A.  The ULC provides states with non-partisan, carefully conceived uniform laws. The ULC’s work simplifies life for people who live, work, or travel in multiple states and improves local economies by facilitating interstate commerce. Each uniform act is drafted in an open and deliberative process that draws on the expertise of state-appointed commissioners, legal advisors and observers.  As a commissioner, I work with lawyers from around the country on drafting laws and then I come back to Minnesota and work with our law makers to enact these laws.  Clear and practical laws benefit all citizens and I am fortunate to be part of that process.

For more information please read the news release distributed by the ULC.

Roland Sanchez-Medina Jr joins Leaders in Law as the exclusive Corporate Law member in Florida, USA

Leaders in Law, the leading platform in its field, is delighted to welcome Roland Sanchez-Medina Jr as our exclusively recommended & endorsed Corporate Law expert in the USA. Roland’s office is located in Florida.

Roland Sanchez-Medina Jr. is a partner who focuses his practice in the areas of corporate and securities law, including mergers and acquisitions, corporate structuring/restructuring, board governance, domestic and international commercial transactions, commercial and residential real estate transactions, tax and estate planning, and other general transactional services.

Prior to forming the Firm, Mr. Sanchez-Medina was a partner at the national law firm of McDermott, Will & Emery, where he was a member of the Corporate Department, and was a senior associate at the national law firm of Holland & Knight.

If you require any assistance in this area, please use the contact details provided in Roland’s profile below or contact us at info@leaders-in-law.com & we will put you in touch.

American Tower in €2 Billion and $2.2 Billion Offerings

Cleary Gottlieb represented American Tower in an SEC-registered offering of €750 million aggregate principal amount of 0.45% senior notes due 2027, €750 million aggregate principal amount of 0.875% senior notes due 2029, and €500 million aggregate principal amount of 1.25% senior notes due 2033.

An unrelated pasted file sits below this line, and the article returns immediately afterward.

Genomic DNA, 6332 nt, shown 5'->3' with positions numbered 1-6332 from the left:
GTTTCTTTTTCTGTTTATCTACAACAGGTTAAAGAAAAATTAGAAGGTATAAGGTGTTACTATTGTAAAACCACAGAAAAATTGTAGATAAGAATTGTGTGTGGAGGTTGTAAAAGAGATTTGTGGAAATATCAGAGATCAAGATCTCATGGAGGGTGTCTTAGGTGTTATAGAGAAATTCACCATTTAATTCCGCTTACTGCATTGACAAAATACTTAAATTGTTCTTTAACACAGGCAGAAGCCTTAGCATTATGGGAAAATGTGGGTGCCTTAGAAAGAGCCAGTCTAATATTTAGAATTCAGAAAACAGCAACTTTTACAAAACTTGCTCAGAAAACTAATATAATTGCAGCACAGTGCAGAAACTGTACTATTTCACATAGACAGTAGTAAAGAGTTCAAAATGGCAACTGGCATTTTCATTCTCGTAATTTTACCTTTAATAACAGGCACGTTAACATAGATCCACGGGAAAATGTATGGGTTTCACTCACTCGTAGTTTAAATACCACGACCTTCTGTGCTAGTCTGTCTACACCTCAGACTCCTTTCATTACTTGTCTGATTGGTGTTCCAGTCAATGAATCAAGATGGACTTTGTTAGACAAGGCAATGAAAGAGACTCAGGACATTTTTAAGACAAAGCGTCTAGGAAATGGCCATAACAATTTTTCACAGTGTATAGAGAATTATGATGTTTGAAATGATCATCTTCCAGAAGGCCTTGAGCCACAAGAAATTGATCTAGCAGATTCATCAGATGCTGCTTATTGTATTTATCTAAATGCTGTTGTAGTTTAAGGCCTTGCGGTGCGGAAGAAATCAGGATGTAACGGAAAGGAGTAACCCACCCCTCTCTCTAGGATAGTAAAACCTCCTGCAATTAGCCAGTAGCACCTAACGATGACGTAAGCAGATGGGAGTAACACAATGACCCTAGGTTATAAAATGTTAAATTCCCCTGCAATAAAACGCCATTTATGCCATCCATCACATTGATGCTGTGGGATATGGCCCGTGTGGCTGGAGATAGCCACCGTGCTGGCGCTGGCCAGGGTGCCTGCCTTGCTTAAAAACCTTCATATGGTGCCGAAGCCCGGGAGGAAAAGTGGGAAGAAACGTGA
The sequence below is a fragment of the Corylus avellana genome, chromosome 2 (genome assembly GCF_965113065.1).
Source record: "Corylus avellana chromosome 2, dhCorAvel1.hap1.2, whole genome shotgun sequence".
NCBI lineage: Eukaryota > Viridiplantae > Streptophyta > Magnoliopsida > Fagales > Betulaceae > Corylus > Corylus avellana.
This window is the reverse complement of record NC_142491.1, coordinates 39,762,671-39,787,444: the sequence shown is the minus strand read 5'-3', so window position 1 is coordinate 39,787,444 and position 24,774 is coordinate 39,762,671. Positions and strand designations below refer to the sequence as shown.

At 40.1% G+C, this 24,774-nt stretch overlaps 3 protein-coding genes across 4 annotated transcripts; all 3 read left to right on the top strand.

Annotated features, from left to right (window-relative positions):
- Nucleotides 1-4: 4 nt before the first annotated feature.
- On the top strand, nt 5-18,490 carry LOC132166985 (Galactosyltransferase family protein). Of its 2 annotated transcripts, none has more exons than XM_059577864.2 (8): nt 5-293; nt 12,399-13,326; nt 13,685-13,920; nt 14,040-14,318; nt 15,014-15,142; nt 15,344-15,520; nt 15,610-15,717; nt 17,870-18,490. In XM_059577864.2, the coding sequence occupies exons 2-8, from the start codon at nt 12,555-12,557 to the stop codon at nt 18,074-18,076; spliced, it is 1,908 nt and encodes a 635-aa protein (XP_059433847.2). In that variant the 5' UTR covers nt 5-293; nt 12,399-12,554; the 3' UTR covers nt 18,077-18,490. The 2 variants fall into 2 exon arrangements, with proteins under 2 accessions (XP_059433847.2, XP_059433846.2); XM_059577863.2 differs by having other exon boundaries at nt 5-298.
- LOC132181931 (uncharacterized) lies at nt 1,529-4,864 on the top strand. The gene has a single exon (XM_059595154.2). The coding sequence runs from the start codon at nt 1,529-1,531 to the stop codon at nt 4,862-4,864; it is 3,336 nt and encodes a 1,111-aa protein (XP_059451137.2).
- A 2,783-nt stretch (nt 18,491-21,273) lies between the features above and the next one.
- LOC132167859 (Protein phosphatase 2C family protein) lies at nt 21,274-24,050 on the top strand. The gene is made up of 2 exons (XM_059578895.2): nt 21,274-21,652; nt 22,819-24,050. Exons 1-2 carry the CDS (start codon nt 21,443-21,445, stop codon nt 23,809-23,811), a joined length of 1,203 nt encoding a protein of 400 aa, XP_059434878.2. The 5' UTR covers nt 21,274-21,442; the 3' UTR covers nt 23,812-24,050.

The notes are listed on the New York Stock Exchange. The offering was underwritten by a syndicate of investment banks led by Merrill Lynch International, J.P. Morgan Securities plc, Mizuho International plc, Morgan Stanley & Co. International plc, and The Toronto-Dominion Bank. The transaction priced on May 18, 2021, and closed on May 21, 2021.

Cleary also represented American Tower in an SEC-registered offering of 9.9 million shares of common stock. The offering was underwritten by a syndicate of investment banks led by BofA Securities Inc., Barclays Capital Inc., Citigroup Global Markets Inc., Morgan Stanley & Co. LLC, and RBC Capital Markets LLC. The transaction priced on May 5, 2021, and closed on May 10, 2021. The underwriters exercised their over-allotment option to purchase an additional 900,000 shares of common stock in full on May 5, 2021.

American Tower owns, manages, develops, and leases communication and broadcast tower sites in the United States and around the globe. American Tower began operating as a real estate investment trust (REIT) for federal income tax purposes effective January 1, 2012.

William McKinley joins Leaders in Law as the exclusive Healthcare Law member in Wisconsin, USA

Leaders in Law, the leading platform in its field, is delighted to welcome William McKinley as our exclusively recommended & endorsed Healthcare Law expert in the USA. William’s office is located in Wisconsin.

Will devotes a large portion of his legal practice towards serving his business and corporate clients, especially those in the medical and dental fields, dealing with contract, real estate, corporate, employment, and sale/acquisition issues.

Will also has significant commercial litigation experience, dealing with a wide variety of cases in small-claims, state circuit, and federal district court, along with the Wisconsin Court of Appeals.  Will has also appeared before the Wisconsin Supreme Court. Will has routinely served as local counsel for large corporations dealing with litigation in courts throughout Northeast Wisconsin.

If you require any assistance in this area, please use the contact details provided in William’s profile below or contact us at info@leaders-in-law.com & we will put you in touch.